What Causes Low Sperm Motility?
Genetic factors can produce low or non-existent motility. Some genes that directly make the sperm move (such as proteins in the tail) can be mutated, the production factory in your testicles could be mutated, or some metabolic diseases can cause impaired sperm production by causing your body’s hormones or nutrition to be out of whack, also causing you to make immotile sperm in the testicles.
Next, there’s metabolic and environmental factors. What you eat or what condition your body is in may affect motility. Sickness, poor nutrition, smoking, heat exposure, and toxin exposure all could impact motile sperm count.
Men who work in the military or have jobs that include painting, driving, or repeated trauma to the pelvic area may be at risk for work-induced infertility.
A condition called varicocele occurs when veins inside the scrotum become enlarged. This has also been linked to decreased sperm motility.
Low sperm motility may also be due to a disorder in the male accessory sex gland secretion, which leads to the glands emptying more slowly.
Sperm motility can be tested through a routine semen analysis.
For the test, you’ll need to provide at least two semen samples. These are usually obtained by masturbation at a doctor’s office or testing facility.
It’s also possible to obtain a sperm sample by having sex with a condom or withdrawing to obtain the sample.
The sample must be kept at room temperature and delivered to the facility within 30 to 60 minutes.
If less than 40 percent of your sperm are motile, you are considered to have low sperm motility.
In addition to sperm motility, your doctor can also use a semen analysis to test:
- the health of the male genital tract
- accessory organs
What Can Be Done About Low Sperm Motility?
If you’ve found you have genetic-based reason for low motility, treatment might be possible for some hormonal disorders, but often you’d need to resort to assisted reproduction techniques if you have a genetic reason for low or no motility.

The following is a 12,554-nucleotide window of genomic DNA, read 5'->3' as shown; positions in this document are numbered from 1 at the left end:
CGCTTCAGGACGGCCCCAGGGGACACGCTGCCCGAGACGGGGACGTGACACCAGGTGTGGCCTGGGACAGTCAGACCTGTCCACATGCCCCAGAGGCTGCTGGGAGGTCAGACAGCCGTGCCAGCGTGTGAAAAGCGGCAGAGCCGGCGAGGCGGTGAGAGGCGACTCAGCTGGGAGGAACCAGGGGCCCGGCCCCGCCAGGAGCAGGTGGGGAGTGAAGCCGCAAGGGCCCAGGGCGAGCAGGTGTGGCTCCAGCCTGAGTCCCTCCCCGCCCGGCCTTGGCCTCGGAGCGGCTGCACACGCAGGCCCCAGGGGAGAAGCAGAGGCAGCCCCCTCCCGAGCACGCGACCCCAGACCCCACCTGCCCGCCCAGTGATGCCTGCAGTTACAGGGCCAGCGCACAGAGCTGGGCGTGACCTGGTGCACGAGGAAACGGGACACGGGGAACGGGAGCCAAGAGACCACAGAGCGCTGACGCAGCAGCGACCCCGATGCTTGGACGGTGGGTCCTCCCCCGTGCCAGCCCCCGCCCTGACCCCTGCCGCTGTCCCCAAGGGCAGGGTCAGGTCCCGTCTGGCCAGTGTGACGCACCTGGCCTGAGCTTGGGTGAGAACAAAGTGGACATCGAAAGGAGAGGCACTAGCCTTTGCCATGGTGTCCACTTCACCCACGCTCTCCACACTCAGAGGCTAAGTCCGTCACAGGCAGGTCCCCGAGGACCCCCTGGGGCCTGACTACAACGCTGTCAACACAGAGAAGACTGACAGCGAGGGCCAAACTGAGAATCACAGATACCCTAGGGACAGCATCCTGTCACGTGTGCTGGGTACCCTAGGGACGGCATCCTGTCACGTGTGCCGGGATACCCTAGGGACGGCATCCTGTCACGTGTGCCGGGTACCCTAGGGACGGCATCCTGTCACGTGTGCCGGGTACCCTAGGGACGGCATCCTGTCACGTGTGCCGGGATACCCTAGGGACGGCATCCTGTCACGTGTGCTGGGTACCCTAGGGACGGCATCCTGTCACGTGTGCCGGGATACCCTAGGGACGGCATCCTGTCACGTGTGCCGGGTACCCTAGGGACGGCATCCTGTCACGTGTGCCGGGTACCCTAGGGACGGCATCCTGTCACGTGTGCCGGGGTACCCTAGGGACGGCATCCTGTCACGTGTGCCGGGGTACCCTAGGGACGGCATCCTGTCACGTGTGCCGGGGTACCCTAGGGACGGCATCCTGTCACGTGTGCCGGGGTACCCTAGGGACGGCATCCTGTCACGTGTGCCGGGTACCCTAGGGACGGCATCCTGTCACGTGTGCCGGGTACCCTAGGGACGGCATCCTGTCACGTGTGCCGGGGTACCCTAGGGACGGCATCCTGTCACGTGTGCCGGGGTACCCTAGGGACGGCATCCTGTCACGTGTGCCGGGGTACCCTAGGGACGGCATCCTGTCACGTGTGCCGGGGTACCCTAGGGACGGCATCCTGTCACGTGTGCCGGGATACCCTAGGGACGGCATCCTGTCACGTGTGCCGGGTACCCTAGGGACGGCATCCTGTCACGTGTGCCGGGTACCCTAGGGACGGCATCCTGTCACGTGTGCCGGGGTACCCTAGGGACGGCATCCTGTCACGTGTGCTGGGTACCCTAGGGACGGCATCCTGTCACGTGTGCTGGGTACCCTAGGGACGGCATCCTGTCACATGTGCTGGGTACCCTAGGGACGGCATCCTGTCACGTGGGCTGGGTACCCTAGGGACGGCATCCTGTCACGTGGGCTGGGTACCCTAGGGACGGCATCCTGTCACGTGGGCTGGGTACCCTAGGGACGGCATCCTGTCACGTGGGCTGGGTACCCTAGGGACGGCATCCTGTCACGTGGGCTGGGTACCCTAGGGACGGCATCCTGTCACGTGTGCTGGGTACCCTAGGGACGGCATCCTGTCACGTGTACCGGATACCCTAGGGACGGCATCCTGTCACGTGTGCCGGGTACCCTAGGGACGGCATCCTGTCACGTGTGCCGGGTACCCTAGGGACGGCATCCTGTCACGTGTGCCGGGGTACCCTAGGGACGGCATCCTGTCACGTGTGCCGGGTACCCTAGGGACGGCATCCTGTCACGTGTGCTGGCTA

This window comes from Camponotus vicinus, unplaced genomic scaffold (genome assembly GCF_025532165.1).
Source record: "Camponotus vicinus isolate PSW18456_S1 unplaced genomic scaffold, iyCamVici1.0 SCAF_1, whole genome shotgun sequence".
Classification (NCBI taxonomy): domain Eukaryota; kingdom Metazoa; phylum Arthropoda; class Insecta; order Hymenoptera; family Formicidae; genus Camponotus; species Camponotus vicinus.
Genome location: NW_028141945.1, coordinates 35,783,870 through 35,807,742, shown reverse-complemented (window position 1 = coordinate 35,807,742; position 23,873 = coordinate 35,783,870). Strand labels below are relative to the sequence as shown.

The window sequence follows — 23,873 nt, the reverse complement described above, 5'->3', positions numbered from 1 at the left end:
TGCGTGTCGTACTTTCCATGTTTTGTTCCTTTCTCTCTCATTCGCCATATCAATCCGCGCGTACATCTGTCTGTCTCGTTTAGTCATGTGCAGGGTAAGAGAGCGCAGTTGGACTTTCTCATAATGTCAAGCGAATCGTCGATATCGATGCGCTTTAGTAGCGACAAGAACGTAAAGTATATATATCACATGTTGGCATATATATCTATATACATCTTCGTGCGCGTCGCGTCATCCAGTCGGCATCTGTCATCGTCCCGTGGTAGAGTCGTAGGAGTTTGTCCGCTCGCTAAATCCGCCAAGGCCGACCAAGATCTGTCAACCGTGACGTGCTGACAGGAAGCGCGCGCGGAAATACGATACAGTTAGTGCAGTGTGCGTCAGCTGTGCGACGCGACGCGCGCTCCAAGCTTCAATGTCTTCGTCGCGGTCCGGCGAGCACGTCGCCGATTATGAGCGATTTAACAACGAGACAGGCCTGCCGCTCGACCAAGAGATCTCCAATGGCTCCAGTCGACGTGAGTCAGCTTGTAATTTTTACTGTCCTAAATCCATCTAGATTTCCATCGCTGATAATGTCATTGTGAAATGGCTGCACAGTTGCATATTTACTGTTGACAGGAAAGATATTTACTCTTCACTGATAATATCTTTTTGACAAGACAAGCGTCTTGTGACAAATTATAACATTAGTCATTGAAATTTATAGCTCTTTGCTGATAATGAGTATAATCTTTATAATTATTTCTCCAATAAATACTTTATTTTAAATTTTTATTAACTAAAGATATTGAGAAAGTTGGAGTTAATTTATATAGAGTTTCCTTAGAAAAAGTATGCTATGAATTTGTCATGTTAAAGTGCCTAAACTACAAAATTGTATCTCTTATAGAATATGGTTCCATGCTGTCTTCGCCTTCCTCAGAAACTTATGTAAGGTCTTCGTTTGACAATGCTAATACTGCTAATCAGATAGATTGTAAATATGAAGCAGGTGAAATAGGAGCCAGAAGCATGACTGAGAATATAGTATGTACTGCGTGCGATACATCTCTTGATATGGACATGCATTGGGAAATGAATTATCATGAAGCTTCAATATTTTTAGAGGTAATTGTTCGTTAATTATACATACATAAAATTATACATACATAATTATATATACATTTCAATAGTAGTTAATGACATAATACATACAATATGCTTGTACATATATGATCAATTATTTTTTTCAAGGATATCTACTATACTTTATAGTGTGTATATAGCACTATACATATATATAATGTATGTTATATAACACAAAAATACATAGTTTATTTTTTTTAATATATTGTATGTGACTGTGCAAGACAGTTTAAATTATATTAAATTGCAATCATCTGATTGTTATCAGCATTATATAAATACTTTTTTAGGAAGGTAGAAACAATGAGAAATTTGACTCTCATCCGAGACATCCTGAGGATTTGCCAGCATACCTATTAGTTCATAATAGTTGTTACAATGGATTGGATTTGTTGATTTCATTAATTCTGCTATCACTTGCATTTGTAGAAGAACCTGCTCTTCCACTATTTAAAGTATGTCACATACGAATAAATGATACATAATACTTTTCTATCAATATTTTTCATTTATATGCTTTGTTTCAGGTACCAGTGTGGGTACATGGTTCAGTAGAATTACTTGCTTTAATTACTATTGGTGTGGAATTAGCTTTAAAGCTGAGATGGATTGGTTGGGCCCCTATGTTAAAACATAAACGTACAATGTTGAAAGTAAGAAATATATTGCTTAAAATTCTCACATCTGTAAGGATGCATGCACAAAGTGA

Environmental factors can be changed, and that sometimes has an impact on sperm count and motile count.
Avoiding cigarettes, alcohol, heat, and eating healthier can sometimes improve motile count. Some supplements can also boost motile counts.
Antioxidant vitamins, such as Vitamin A, E, or C can have a positive impact on motility.
Vitamin D promotes the factors that directly cause sperm tails to wiggle, and intake of that vitamin can also have benefits for your motility.
Herbal remedies such as the one here (click here for details) have also been proven to help overcome low sperm motility naturally without any negative side effect.
Keep in mind, that when you are getting checked up on your semen parameters, that motility count is super important, but it is not the sole deciding factor in your ability to get a woman pregnant.
Treatment for Low Sperm Motility
Some lifestyle changes may help increase sperm motility for some men:
- exercise regularly
- maintain a healthy weight
- limit cell phone exposure
- reduce alcohol
- quit smoking
Some therapies have also been found to be really helpful in helping men overcome low sperm motility.
One of such is the one explain here (click here for details). It gives a holistic approach to overcome male-induced infertility of any type.
Hope you gained a few things from reading this. Do not hesitate to share it with others too.
Stay healthy and never give up!
Plan B Wellness